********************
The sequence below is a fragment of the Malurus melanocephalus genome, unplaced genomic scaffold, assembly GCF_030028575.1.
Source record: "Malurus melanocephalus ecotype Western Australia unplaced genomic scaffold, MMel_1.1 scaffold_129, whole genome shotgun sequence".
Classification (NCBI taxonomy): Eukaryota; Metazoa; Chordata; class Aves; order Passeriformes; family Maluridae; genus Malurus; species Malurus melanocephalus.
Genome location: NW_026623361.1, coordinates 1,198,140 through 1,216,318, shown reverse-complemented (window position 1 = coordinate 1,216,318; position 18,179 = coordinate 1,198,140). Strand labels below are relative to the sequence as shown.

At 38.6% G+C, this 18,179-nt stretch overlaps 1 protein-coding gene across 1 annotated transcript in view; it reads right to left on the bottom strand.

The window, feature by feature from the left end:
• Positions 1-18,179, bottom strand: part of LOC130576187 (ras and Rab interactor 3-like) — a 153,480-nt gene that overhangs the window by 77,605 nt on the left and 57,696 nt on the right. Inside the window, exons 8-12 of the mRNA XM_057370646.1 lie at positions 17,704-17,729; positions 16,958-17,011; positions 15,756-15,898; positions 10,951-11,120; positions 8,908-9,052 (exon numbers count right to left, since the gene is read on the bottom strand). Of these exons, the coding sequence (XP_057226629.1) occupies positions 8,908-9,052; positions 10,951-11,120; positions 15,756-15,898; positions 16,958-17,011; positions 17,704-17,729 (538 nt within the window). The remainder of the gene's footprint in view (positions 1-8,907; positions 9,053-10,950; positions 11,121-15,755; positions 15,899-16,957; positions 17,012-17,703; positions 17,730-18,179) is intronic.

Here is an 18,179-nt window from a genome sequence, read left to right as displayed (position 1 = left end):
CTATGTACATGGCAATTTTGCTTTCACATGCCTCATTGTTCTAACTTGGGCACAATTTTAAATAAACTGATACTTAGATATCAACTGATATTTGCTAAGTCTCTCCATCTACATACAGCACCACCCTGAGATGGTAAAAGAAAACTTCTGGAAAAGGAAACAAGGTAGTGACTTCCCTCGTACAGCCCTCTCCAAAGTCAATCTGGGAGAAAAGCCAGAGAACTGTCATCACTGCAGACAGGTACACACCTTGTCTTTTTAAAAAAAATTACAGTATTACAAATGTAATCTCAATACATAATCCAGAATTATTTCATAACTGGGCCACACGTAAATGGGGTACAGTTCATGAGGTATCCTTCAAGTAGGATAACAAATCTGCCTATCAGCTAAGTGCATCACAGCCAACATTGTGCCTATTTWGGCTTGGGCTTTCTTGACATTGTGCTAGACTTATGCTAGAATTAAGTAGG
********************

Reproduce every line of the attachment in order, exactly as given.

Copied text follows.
The sequence below is a fragment of the Malurus melanocephalus genome, unplaced genomic scaffold, assembly GCF_030028575.1.
Source record: "Malurus melanocephalus ecotype Western Australia unplaced genomic scaffold, MMel_1.1 scaffold_129, whole genome shotgun sequence".
Classification (NCBI taxonomy): Eukaryota; Metazoa; Chordata; class Aves; order Passeriformes; family Maluridae; genus Malurus; species Malurus melanocephalus.
Genome location: NW_026623361.1, coordinates 1,198,140 through 1,216,318, shown reverse-complemented (window position 1 = coordinate 1,216,318; position 18,179 = coordinate 1,198,140). Strand labels below are relative to the sequence as shown.

At 38.6% G+C, this 18,179-nt stretch overlaps 1 protein-coding gene across 1 annotated transcript in view; it reads right to left on the bottom strand.

The window, feature by feature from the left end:
• Positions 1-18,179, bottom strand: part of LOC130576187 (ras and Rab interactor 3-like) — a 153,480-nt gene that overhangs the window by 77,605 nt on the left and 57,696 nt on the right. Inside the window, exons 8-12 of the mRNA XM_057370646.1 lie at positions 17,704-17,729; positions 16,958-17,011; positions 15,756-15,898; positions 10,951-11,120; positions 8,908-9,052 (exon numbers count right to left, since the gene is read on the bottom strand). Of these exons, the coding sequence (XP_057226629.1) occupies positions 8,908-9,052; positions 10,951-11,120; positions 15,756-15,898; positions 16,958-17,011; positions 17,704-17,729 (538 nt within the window). The remainder of the gene's footprint in view (positions 1-8,907; positions 9,053-10,950; positions 11,121-15,755; positions 15,899-16,957; positions 17,012-17,703; positions 17,730-18,179) is intronic.

Here is an 18,179-nt window from a genome sequence, read left to right as displayed (position 1 = left end):
CTATGTACATGGCAATTTTGCTTTCACATGCCTCATTGTTCTAACTTGGGCACAATTTTAAATAAACTGATACTTAGATATCAACTGATATTTGCTAAGTCTCTCCATCTACATACAGCACCACCCTGAGATGGTAAAAGAAAACTTCTGGAAAAGGAAACAAGGTAGTGACTTCCCTCGTACAGCCCTCTCCAAAGTCAATCTGGGAGAAAAGCCAGAGAACTGTCATCACTGCAGACAGGTACACACCTTGTCTTTTTAAAAAAAATTACAGTATTACAAATGTAATCTCAATACATAATCCAGAATTATTTCATAACTGGGCCACACGTAAATGGGGTACAGTTCATGAGGTATCCTTCAAGTAGGATAACAAATCTGCCTATCAGCTAAGTGCATCACAGCCAACATTGTGCCTATTTWGGCTTGGGCTTTCTTGACATTGTGCTAGACTTATGCTAGAATTAAGTAGG